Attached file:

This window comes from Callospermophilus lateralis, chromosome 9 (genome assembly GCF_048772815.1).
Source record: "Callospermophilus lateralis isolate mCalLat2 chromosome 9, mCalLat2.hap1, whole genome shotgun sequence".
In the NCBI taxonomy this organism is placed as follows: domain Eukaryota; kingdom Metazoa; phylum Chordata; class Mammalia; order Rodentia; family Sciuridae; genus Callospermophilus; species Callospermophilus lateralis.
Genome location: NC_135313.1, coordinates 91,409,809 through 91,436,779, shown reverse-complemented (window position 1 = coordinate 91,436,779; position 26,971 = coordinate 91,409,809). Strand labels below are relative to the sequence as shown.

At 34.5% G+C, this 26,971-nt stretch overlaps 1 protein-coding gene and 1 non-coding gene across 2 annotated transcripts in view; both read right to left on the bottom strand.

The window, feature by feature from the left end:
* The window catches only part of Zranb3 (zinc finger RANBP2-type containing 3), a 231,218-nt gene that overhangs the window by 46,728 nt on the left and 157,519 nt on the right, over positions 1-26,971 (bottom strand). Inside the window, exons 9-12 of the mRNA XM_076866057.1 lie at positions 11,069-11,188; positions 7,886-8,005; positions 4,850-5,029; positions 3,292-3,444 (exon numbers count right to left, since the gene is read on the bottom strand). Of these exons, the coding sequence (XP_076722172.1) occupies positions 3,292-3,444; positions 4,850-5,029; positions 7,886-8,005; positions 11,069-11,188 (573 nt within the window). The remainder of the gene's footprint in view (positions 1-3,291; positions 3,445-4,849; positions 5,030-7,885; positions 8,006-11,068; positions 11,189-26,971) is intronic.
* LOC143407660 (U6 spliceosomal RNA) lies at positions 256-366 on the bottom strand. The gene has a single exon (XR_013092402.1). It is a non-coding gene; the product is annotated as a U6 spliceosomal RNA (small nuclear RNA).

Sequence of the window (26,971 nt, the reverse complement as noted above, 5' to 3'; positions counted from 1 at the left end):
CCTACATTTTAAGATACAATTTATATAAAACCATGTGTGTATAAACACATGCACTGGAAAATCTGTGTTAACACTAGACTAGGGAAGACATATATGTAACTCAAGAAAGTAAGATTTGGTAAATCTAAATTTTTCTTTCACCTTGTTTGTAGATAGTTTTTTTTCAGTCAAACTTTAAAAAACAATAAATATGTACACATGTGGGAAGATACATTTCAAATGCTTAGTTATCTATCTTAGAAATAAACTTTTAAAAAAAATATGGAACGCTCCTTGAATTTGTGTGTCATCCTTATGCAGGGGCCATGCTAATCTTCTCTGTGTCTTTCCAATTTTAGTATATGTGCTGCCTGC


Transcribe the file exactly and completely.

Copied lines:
This window comes from Callospermophilus lateralis, chromosome 9 (genome assembly GCF_048772815.1).
Source record: "Callospermophilus lateralis isolate mCalLat2 chromosome 9, mCalLat2.hap1, whole genome shotgun sequence".
In the NCBI taxonomy this organism is placed as follows: domain Eukaryota; kingdom Metazoa; phylum Chordata; class Mammalia; order Rodentia; family Sciuridae; genus Callospermophilus; species Callospermophilus lateralis.
Genome location: NC_135313.1, coordinates 91,409,809 through 91,436,779, shown reverse-complemented (window position 1 = coordinate 91,436,779; position 26,971 = coordinate 91,409,809). Strand labels below are relative to the sequence as shown.

At 34.5% G+C, this 26,971-nt stretch overlaps 1 protein-coding gene and 1 non-coding gene across 2 annotated transcripts in view; both read right to left on the bottom strand.

The window, feature by feature from the left end:
* The window catches only part of Zranb3 (zinc finger RANBP2-type containing 3), a 231,218-nt gene that overhangs the window by 46,728 nt on the left and 157,519 nt on the right, over positions 1-26,971 (bottom strand). Inside the window, exons 9-12 of the mRNA XM_076866057.1 lie at positions 11,069-11,188; positions 7,886-8,005; positions 4,850-5,029; positions 3,292-3,444 (exon numbers count right to left, since the gene is read on the bottom strand). Of these exons, the coding sequence (XP_076722172.1) occupies positions 3,292-3,444; positions 4,850-5,029; positions 7,886-8,005; positions 11,069-11,188 (573 nt within the window). The remainder of the gene's footprint in view (positions 1-3,291; positions 3,445-4,849; positions 5,030-7,885; positions 8,006-11,068; positions 11,189-26,971) is intronic.
* LOC143407660 (U6 spliceosomal RNA) lies at positions 256-366 on the bottom strand. The gene has a single exon (XR_013092402.1). It is a non-coding gene; the product is annotated as a U6 spliceosomal RNA (small nuclear RNA).

Sequence of the window (26,971 nt, the reverse complement as noted above, 5' to 3'; positions counted from 1 at the left end):
CCTACATTTTAAGATACAATTTATATAAAACCATGTGTGTATAAACACATGCACTGGAAAATCTGTGTTAACACTAGACTAGGGAAGACATATATGTAACTCAAGAAAGTAAGATTTGGTAAATCTAAATTTTTCTTTCACCTTGTTTGTAGATAGTTTTTTTTCAGTCAAACTTTAAAAAACAATAAATATGTACACATGTGGGAAGATACATTTCAAATGCTTAGTTATCTATCTTAGAAATAAACTTTTAAAAAAAATATGGAACGCTCCTTGAATTTGTGTGTCATCCTTATGCAGGGGCCATGCTAATCTTCTCTGTGTCTTTCCAATTTTAGTATATGTGCTGCCTGC